Now they try in their laboratory to use MORPHOLINOS (this is a  type of oligomer molecule  used in molecular biology to modify gene expression) for the treatment of aniridic keratopathy. Morpholinos penetrates well into the cells and can be the basis for treatment of aniridic keratopathy.


5.Next  presentation “Explanation of Access to Work” was made by Geoff Taylor Meade. He explained the government program of Department for woek and pensions ( how do they help for people with disabilities in UK to find a job.


For each disabled person they make a personal plan for 6 months with any small details when they registering this person for work at which he would like to work and which they helped him to find.

-They allocate grants for employers who provide places for disabled people;

-They teach the disabled people to use special devices what could help them in their work;

-They help the disabled person during his interview ;

-They help the disabled to attend  their work .



6. Visual impairment, depression & mental health services – Dr.Ian Petch  director of Psychology and psychotherapies department from South West London and St.Georges Mental Health NHS .

He studies the links between vision impairment and depression. Scientists came to the conclusion that people with chronic or long depression live for 10 years less.  

Today 75% of people with depression do not receive any treatment. And it’s quite obvious that we need a special system for working with the visually impaired people which are in a state of chronic or prolonged depression because the state of depression of this people can due to the characteristics of their disease. c.jpg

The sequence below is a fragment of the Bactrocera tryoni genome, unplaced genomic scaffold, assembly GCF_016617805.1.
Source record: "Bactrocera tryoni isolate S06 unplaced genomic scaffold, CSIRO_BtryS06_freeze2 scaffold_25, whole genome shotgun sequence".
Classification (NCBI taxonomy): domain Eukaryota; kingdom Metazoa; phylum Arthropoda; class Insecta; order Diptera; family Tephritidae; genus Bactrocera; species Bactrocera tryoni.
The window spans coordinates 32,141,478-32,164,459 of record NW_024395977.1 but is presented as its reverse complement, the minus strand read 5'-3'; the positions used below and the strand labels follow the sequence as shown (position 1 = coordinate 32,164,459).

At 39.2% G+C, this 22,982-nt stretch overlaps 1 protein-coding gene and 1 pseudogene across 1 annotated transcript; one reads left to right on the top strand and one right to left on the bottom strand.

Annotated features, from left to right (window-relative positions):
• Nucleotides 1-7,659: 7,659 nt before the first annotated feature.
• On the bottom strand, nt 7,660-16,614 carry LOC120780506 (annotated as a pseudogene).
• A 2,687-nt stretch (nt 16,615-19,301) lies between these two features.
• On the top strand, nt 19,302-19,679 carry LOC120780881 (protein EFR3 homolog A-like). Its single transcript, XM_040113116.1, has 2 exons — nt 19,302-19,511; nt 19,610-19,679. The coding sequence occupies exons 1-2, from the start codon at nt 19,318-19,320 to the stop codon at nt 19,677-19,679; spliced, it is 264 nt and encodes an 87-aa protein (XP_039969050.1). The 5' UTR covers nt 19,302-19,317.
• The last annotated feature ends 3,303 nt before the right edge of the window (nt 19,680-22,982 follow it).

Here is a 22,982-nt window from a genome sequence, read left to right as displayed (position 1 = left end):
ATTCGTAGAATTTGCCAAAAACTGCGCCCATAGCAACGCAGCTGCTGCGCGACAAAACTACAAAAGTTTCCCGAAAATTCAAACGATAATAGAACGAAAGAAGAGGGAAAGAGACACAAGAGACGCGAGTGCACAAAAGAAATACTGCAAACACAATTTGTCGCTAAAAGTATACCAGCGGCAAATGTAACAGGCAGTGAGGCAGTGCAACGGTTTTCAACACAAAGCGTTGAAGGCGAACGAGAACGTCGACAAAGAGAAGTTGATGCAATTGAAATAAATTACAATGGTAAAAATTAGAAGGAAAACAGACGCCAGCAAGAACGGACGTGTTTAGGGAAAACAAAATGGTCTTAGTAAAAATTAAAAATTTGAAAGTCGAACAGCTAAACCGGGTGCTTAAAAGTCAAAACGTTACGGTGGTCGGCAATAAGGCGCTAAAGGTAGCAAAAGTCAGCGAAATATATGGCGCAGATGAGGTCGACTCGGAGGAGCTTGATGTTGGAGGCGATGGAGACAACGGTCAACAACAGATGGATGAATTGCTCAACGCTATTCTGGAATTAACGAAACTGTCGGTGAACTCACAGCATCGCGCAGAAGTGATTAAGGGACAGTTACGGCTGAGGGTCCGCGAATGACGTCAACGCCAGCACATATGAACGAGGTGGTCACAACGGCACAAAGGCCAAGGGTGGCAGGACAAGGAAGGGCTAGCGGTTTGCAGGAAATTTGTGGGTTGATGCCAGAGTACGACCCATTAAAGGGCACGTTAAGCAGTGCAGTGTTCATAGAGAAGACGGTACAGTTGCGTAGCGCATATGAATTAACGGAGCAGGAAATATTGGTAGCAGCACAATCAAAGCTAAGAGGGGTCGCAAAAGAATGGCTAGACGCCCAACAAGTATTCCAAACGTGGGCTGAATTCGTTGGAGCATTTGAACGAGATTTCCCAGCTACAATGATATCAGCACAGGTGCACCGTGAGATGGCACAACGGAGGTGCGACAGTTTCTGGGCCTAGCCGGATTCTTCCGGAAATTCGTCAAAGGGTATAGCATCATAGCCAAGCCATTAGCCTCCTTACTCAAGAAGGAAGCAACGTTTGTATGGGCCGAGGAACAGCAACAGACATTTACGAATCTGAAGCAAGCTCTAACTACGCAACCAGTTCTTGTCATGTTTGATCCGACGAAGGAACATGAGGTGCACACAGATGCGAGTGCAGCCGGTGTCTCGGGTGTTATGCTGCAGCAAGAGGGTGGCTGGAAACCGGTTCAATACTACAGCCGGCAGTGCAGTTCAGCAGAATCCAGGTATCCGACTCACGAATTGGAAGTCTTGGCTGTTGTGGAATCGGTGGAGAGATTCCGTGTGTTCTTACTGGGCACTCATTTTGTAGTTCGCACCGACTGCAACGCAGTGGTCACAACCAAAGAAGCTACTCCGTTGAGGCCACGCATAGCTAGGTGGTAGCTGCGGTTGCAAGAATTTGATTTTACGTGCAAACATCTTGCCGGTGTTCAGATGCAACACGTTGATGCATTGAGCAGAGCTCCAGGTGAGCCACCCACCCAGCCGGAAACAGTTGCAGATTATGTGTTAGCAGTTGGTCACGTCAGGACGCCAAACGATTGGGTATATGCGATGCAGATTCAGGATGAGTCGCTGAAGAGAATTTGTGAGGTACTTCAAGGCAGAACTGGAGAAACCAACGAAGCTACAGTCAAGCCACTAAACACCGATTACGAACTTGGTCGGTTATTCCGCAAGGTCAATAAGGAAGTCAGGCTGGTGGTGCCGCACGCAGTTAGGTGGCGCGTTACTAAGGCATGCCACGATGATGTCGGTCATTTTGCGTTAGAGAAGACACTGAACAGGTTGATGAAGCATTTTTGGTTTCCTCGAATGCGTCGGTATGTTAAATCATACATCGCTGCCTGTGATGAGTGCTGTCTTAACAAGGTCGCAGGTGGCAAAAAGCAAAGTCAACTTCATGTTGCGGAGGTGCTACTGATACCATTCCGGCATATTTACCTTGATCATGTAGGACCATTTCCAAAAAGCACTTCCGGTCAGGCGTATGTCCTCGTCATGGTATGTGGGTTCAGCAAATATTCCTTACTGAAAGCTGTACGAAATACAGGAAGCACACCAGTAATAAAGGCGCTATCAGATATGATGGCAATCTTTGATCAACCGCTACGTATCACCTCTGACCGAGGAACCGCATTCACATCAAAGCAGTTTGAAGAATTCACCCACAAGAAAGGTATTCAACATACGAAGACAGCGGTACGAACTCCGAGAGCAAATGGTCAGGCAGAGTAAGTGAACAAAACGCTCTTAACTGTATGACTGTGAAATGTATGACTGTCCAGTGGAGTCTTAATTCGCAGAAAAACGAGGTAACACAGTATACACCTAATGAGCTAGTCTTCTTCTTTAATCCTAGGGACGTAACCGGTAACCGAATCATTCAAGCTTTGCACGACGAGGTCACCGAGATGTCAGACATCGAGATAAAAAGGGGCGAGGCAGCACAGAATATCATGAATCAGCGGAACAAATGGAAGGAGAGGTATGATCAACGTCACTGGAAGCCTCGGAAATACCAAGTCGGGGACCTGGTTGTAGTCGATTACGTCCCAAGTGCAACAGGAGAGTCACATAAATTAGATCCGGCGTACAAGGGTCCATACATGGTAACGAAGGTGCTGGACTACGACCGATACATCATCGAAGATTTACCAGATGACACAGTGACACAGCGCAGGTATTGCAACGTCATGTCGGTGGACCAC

7. Sue Ricketts  introduced the organization which supports  patients with nystagmus  in UK - Nystagmus Network. She invited everybody to an  annual meeting (Open Day) which will be held in Bermingham on September 29th conf 6.jpg


8. Living with Aniridia – Fern Lulham

Fern Lulham has aniridia herself and .she is a motivational and educational speaker, who trains, inspires and coaches others to live a more fulfilling, confident and happy life. Fern strongly believes in the value of promoting emotional life experiences as a way to connect people. Fern is a lady with a voice as powerful as her message. With a background in radio broadcasting, a love of entertaining and a huge amount of personality, Fern was speaking with humour, sarcasm and captivating sincerity all at the same time. Her presentation was amazing. It was so uplifting, full of positivity and hope for all aniridic patients. c.jpg conf0.jpg

Some of her quotes:

“When we can’t see we live in a world of fears … The same feelings  are experienced by parents of children with aniridia...They constantly live  in a world of fears and worry about the present  and future of their children with aniridia. This is a big challenge! But today parents of kids with aniridia are lucky then parents who lived 20 years ago. Today we have Aniridic Associations, we have doctors and scientists who work on aniridia fieled and can regularly exam aniridic kids and adults…”

“Hope is a very important psychological condition… Depression comes when hope disappears…”

“We are all waiting for confidence, stability and happiness. So we all should find in our lives  something that will give us confidence and joy”.

Her e-mail is



9. Dr Iona Alexander was talking about connection between Sleep and eye diseases. She examined about 500 patients with cataracts and glaucoma and most of them had sleeping problems. We all know that patients with aniridia can have reduced production of the melatonin and this also can cause sleeping problems. Dr. Iona noted that blind patients  day by day wakes up later and later because  eyes are also included  regulation of sleep and wakefulness. So the sleep regimen for such patients can gradually change. conf 8.jpg cong.jpg

10. Psychological impact of aniridia – Effie Papadopoulou MSc effiy.jpg

Effie noted, that the study of the psychological affect of aniridia is very important as well as algorithms of psychological support of patients with aniridia and parents of children with aniridia. This knowledge should be included in clinical recommendation along with the recommendation of ophthalmologists and geneticists. Rare diagnosis with no psychological support can cause many negative psychological states.


                                          Evening Event .

Afterwards there was an optional evening event - social time, pizza and lesson from goalball club at Haverstock School in Chalk Farm.